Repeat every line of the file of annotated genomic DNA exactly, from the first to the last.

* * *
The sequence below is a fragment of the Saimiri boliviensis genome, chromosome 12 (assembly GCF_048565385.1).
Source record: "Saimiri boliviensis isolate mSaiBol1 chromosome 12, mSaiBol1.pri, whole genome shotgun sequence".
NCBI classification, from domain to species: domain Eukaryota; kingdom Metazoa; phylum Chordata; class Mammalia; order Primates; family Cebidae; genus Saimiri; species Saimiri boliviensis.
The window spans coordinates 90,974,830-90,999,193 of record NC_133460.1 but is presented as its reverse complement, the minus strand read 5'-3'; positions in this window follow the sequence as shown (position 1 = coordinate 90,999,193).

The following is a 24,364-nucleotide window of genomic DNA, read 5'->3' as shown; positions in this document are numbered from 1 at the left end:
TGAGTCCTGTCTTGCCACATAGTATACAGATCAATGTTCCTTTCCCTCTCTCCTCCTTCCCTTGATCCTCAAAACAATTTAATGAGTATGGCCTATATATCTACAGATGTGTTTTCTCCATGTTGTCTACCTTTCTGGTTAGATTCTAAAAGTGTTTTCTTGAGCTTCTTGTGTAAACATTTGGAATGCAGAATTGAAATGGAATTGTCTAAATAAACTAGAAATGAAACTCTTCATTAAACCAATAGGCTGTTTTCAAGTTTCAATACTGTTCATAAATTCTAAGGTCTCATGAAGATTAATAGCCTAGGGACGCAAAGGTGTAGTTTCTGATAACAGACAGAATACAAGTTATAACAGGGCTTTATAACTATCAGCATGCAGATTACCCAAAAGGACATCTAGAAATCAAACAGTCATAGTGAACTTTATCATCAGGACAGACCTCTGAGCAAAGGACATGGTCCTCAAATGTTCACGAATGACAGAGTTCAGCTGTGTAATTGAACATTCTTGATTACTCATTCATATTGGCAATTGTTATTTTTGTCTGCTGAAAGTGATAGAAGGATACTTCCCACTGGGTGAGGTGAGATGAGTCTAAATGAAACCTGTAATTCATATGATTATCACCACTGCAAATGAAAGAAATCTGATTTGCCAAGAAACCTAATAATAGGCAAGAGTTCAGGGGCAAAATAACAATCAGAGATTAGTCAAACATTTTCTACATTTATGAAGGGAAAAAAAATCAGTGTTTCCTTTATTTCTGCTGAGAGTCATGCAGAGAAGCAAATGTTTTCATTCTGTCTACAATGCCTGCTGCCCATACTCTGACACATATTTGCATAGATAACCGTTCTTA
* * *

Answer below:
The sequence below is a fragment of the Saimiri boliviensis genome, chromosome 12 (assembly GCF_048565385.1).
Source record: "Saimiri boliviensis isolate mSaiBol1 chromosome 12, mSaiBol1.pri, whole genome shotgun sequence".
NCBI classification, from domain to species: domain Eukaryota; kingdom Metazoa; phylum Chordata; class Mammalia; order Primates; family Cebidae; genus Saimiri; species Saimiri boliviensis.
The window spans coordinates 90,974,830-90,999,193 of record NC_133460.1 but is presented as its reverse complement, the minus strand read 5'-3'; positions in this window follow the sequence as shown (position 1 = coordinate 90,999,193).

The following is a 24,364-nucleotide window of genomic DNA, read 5'->3' as shown; positions in this document are numbered from 1 at the left end:
TGAGTCCTGTCTTGCCACATAGTATACAGATCAATGTTCCTTTCCCTCTCTCCTCCTTCCCTTGATCCTCAAAACAATTTAATGAGTATGGCCTATATATCTACAGATGTGTTTTCTCCATGTTGTCTACCTTTCTGGTTAGATTCTAAAAGTGTTTTCTTGAGCTTCTTGTGTAAACATTTGGAATGCAGAATTGAAATGGAATTGTCTAAATAAACTAGAAATGAAACTCTTCATTAAACCAATAGGCTGTTTTCAAGTTTCAATACTGTTCATAAATTCTAAGGTCTCATGAAGATTAATAGCCTAGGGACGCAAAGGTGTAGTTTCTGATAACAGACAGAATACAAGTTATAACAGGGCTTTATAACTATCAGCATGCAGATTACCCAAAAGGACATCTAGAAATCAAACAGTCATAGTGAACTTTATCATCAGGACAGACCTCTGAGCAAAGGACATGGTCCTCAAATGTTCACGAATGACAGAGTTCAGCTGTGTAATTGAACATTCTTGATTACTCATTCATATTGGCAATTGTTATTTTTGTCTGCTGAAAGTGATAGAAGGATACTTCCCACTGGGTGAGGTGAGATGAGTCTAAATGAAACCTGTAATTCATATGATTATCACCACTGCAAATGAAAGAAATCTGATTTGCCAAGAAACCTAATAATAGGCAAGAGTTCAGGGGCAAAATAACAATCAGAGATTAGTCAAACATTTTCTACATTTATGAAGGGAAAAAAAATCAGTGTTTCCTTTATTTCTGCTGAGAGTCATGCAGAGAAGCAAATGTTTTCATTCTGTCTACAATGCCTGCTGCCCATACTCTGACACATATTTGCATAGATAACCGTTCTTA